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Cinematographer Kirsten Johnson Creates Cinematic Memoir From Outtakes

Sifting through outtakes from some three dozen documentaries she shot over the years,  cinematographer Kirsten Johnson initially came up with a cinematic memoir she now calls the "trauma cut." Johnson, whose credits include Fahrenheit 9/11 and Oscar-winning Citizenfour and,  says "I reached out for material that had been the most haunting to me."

The New York filmmaker had plenty of disturbing stuff to pick from, given her non-fiction coverage of genocide in Bosnia, terrorism in Afghanistan, death row in Illinois, and starvation in Darfur. But when Johnson sat down to view her rough assembly of footage, she had a change of heart. "I realized it would have been unwatchable for people because the quantity of traumatic stuff I included was just intolerable to take in."

So Johnson re-conceived the project and delivered Cameraperson instead. Opening today, September 23, the documentary ditches linear storytelling in favor of gorgeously framed vignettes starring everyday citizens from around the world. Johnson says, "It's not like this is a light film, but I decided to include the loveliness of life at the same time that I was putting all the horror in it. Everywhere you go, people struggle to live beautiful lives for themselves and their children."

For Johnson, the turning point came when she remembered the blueberry fields of Bosnia. "We had been in Bosnia filming terrible testimonies of these sad women who'd been exiled to cramped little apartments in the city," she recalls. "Then we went to the countryside where this Muslim family had returned to their home after the war. They were surrounded by hostility but the land was beautiful, they were raising animals together, cooking together. Everybody in the crew felt so much peace filming this bucolic community, we didn’t want to leave."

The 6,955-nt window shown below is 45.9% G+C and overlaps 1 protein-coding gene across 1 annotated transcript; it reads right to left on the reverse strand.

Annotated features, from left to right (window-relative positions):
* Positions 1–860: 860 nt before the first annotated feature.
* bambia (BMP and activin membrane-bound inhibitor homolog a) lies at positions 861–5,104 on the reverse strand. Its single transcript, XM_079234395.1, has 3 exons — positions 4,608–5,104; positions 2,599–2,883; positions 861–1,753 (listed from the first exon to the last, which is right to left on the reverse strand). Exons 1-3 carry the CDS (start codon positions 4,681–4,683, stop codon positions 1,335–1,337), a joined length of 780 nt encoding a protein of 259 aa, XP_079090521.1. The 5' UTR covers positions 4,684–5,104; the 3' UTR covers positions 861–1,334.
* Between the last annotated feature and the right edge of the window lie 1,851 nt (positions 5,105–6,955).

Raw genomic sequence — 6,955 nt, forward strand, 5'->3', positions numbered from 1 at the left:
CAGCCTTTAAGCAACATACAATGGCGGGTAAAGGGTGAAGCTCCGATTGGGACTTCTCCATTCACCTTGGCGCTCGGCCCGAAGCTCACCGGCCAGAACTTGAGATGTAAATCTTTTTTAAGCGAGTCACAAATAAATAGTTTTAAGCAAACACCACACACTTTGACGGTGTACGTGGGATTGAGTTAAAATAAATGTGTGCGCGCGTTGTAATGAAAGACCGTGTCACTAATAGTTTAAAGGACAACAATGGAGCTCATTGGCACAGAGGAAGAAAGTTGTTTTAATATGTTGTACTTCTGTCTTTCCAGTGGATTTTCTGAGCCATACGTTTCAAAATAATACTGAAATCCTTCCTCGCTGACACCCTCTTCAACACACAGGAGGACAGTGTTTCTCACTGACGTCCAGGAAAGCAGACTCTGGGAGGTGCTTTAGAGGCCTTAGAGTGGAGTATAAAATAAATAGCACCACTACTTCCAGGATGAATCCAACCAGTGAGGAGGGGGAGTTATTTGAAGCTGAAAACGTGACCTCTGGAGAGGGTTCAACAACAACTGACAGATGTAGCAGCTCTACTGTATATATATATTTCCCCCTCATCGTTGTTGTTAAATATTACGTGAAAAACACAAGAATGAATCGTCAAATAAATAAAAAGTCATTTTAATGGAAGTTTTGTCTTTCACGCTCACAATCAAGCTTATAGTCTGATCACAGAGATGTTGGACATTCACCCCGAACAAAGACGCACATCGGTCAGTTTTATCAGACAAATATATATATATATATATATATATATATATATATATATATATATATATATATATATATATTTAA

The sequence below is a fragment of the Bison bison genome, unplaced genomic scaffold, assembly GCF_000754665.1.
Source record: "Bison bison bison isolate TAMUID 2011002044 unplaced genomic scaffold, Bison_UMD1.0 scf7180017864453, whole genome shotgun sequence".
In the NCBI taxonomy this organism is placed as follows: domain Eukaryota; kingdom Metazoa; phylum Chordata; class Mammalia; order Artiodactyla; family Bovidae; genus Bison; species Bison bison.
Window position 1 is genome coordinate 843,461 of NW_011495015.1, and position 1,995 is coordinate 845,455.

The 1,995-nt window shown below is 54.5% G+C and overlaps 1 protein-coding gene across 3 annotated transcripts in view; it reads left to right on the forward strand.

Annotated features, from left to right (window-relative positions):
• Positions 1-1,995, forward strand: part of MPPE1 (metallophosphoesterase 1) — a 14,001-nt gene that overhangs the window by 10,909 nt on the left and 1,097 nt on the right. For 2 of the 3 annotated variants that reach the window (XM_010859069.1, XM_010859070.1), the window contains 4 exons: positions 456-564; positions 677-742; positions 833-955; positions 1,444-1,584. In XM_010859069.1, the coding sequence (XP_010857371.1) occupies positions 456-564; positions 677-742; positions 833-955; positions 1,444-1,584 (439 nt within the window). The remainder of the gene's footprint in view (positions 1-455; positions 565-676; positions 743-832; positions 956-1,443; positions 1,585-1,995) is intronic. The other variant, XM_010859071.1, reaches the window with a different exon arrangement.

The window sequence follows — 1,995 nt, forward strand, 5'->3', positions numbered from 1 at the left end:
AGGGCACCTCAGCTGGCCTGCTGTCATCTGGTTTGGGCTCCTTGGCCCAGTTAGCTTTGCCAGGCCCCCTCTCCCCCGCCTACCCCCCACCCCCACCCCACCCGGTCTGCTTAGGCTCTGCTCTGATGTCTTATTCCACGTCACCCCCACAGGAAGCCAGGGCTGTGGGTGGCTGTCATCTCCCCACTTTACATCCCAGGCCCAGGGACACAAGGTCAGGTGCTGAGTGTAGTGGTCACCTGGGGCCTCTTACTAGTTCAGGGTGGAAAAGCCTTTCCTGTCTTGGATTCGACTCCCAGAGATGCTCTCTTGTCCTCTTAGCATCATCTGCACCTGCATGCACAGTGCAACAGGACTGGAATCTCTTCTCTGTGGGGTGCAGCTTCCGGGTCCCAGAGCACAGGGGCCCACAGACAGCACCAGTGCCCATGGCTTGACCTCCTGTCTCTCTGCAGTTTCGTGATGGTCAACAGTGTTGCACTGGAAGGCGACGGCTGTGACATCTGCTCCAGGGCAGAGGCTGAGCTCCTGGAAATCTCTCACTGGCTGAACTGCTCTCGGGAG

That footage wound up on the cutting room floor but years later, Johnson came across outtakes of the family harvesting blueberries and sharing fresh-made drinks with the crew. "I blocked out all the terrible memories and replaced it with the taste of blueberry juice," she says. "That experience became a key to me in understanding how people continue to live their lives even after they suffer incredible violence."

Kirsten Johnson on set. Credit: Majlinda Hoxha/Janus Films

Known as "the human tripod" because of the way she plants herself on the ground to capture remarkably steady hand-held shots, Johnson only appears for a few seconds in Cameraperson. Early in her career, she learned to assume a low-key persona after getting scolded by Derrida director Amy Ziering for talking to the film's subject, philosopher Jacque Derrida. Johnson says, "I was trying to be clever and chat with Derrida but it got to a point where he told Amy 'Kirsten can stay if she doesn't speak. At all. And just uses her camera.' I'd been trying to prove to him that I was a thinking person, but he gave me a way to prove that through images instead of talking." Ever since then, Johnson says "Whenever I shoot, I'm consumed in figuring out how to frame the shot in a way that's meaningful to the film."

Although Cameraperson brings together uncommonly artful compositions, Johnson says she's not particularly picky about camera equipment. "I basically work with any camera I am given," she explains. "Technology changes all the time, but I do love being able to work with a flip-out screen now instead of having to look into an eyepiece. I like my eyes being visible to the people I shoot."

Kirsten Johnson. Courtesy Janus Films

The world according to Cameraperson brims with highly charged moments. Johnson includes footage of her own Alzheimer's-afflicted mother wandering around a Montana ranch; a one-eyed Afghanistan boy who brings her to tears as he describes the attack that killed his brother; and a sequence focused on the hands of a southern teenager who refuses to show her face on camera while fretting over an unplanned pregnancy. Johnson understands how to establish intimacy with the characters in her documentaries because she sees them as collaborators in the storytelling process.   

"Documentaries so demanding that I try to engage everybody around me," Johnson says. "It's about the sound people, the production assistants, the driver from the place I'm filming who understands more about local politics than I ever will. For young filmmakers, that would be my strongest piece of advice: When you make a documentary, it's deeply important to collaborate with people, be they in front of the camera or behind it."

Featured image: Kristen Johnson. Credit: Lynsey Addario. Courtesy Janus Films.

ABOUT THE AUTHOR

Hugh Hart

Hugh Hart has covered movies, television and design for the New York Times, Los Angeles Times, Wired and Fast Company. Formerly a Chicago musician, he now lives in Los Angeles with his dog-rescuing wife Marla and their Afghan Hound.

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